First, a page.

Yi Chul Hee in the Tubeland

Posted on 06 November 2017   Artists, Interviews, News
Yi Chul Hee in the Tubeland, 10.0 out of 10 based on 17 ratings
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Art Life in the Land of Tubes

Yi Chul Hee, the artist who is dreaming about his own Tubeland, an arts village, and an arts theme park, who doesn’t want to be there just as a sculptor, but as an artist that develops new landmarks, new urban brands, or even creates theme parks like large pipe lands, is actually one of the most interesting contemporary sculptors today. In this interview, we will try to know him better.

Yi Chul Hee

Yi Chul Hee

Yi Chul Hee, you are the artist that is very easy to present as a sculpture, but it is not enough to define you. So, please let’s start together this journey in discovery of your art. How did you start? Are you born in an artistic family or you are the first one? Tell us how you discovered your “sculptor vein”?

I was born in a humble family, but I think we were a fairly artistic family. There was no one famous in it, but we all drew well. In my childhood, I was a student that had no inclination towards study or art. I have started doing art in high school through the invitation of a friend. From the very first day, my artistic skills improved rapidly and I became confident as I was encouraged and receive praise from the people around me. In fact, this remains a source of my confidence to this day.

Yi Chul Hee

Yi Chul Hee

You have studied to become the artist. It was first Kyng Hee University and after that Hong Ik University. What University gave the most to your artistic profile?

I first started out as a painter dreaming to be an artist like Picasso or Michelangelo. I think I got some help in finding artistic direction from the college or my professors, but it was not that much. I think that I am a hardworking person who explores and finds its own way.

You have made your first group exhibition in 1983. Tell us more about your beginnings, was it hard? Who or what inspired your artistic path?

I graduated in 1983. I wanted to become an artist soon, so I remember participating in the exhibition. I studied contemporary art at the university, and I was inspired by Jackson Pollock, Sam Francis, David Hockney, David Salle and minimalism.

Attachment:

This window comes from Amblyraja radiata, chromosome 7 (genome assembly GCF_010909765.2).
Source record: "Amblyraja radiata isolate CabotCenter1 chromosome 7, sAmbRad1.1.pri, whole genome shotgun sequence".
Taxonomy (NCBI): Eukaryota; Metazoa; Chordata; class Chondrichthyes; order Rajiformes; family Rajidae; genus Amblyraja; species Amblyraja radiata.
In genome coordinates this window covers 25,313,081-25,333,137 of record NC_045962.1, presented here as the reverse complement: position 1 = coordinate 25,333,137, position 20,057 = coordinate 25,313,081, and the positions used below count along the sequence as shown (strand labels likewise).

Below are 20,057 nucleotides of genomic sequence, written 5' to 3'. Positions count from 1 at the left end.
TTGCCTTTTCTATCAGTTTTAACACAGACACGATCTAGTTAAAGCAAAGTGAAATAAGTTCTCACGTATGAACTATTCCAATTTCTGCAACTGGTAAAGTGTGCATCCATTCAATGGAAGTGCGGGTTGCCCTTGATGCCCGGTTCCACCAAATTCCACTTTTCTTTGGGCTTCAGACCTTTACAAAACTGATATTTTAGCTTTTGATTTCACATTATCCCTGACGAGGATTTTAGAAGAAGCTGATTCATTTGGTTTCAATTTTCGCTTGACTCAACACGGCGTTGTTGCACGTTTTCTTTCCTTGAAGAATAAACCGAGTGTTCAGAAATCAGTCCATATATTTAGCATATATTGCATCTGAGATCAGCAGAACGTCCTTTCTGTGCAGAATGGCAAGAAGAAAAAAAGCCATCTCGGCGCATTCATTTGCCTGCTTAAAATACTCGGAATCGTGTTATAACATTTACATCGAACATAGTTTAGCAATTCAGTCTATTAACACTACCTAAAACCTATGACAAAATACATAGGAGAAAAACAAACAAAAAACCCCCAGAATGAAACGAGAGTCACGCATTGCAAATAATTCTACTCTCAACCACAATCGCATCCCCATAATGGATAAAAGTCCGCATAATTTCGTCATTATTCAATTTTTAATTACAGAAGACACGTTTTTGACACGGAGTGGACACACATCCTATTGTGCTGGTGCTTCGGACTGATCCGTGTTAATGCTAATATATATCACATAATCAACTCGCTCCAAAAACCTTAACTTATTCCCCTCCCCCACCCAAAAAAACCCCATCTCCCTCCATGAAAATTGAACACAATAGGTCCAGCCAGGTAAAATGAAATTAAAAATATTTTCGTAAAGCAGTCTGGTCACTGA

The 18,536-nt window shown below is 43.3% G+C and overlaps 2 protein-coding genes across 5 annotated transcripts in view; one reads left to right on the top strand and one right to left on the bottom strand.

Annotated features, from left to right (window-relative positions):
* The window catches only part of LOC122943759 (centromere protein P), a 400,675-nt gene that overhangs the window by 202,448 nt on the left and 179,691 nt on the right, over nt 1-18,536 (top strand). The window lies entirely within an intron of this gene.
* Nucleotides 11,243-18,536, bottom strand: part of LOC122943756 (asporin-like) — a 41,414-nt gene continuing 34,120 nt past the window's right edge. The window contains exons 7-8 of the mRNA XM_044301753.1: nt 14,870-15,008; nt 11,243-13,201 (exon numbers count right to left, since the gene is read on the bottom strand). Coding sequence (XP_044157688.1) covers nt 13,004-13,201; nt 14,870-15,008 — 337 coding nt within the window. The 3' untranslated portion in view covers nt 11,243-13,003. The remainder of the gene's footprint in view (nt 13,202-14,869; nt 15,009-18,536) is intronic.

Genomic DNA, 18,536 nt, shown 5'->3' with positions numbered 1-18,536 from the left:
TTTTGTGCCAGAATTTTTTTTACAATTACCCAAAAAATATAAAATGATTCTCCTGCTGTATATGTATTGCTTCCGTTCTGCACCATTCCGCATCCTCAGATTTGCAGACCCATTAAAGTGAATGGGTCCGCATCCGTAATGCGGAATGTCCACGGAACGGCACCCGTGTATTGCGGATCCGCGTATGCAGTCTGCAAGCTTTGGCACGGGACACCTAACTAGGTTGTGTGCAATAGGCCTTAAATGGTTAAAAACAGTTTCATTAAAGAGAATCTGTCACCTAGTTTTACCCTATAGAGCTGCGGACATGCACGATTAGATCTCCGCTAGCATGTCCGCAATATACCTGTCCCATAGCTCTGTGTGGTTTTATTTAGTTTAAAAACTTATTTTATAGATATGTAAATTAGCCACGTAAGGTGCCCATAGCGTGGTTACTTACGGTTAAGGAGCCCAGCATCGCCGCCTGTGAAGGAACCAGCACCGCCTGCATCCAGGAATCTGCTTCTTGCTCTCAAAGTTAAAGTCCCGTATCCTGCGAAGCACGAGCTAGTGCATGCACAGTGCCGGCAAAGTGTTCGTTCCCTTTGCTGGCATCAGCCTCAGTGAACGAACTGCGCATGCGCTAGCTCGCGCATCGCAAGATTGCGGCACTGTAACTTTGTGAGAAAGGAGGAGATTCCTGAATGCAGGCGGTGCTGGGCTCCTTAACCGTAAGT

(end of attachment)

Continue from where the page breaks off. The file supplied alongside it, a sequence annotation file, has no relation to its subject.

Your first solo exhibition was in 1989. What do you think about it now? Did you get the press coverage at that time? Did you sell your sculptures?

The 1989 exhibition was my first solo exhibition. At the time, I was so motivated that I remember making the thickest catalog possible containing every minute detail. At that time, I exhibited both two- and three-dimensional work, which I think was the beginning of my path to sculpture. It was a time in my life where I had overflowing energy, and I directed it all towards becoming an artist. It cost me a lot of money for the exhibition but I got some sales. It was an exhibition that many people were interested in.

First Gallery invitation arrived in 2001. From then till now 17 years passed. How did you change in time? Did you have phases in themes and in the material you use?  For example, in The Winner’s Face “phase”, The Pipe Innovation “phase”? What is the material you use to make your sculptures and why? How much time does it take you to prepare one, like the Horse? And how much time to make it? How do you feel while making it? What are your relation to the material and your creation that is born from it?

The artist has to embrace change. And I think that change is an artist’s ultimate fate. I think that we should constantly twist, turn, change, and even break what is old. Through this, I have explored new approaches and new materials.

My motivation for ‘Winner’s face’ was a desire for success. I was poor at the time but I was always thinking of success. I worked on the subject of success and successful people and I was also interested in mass media.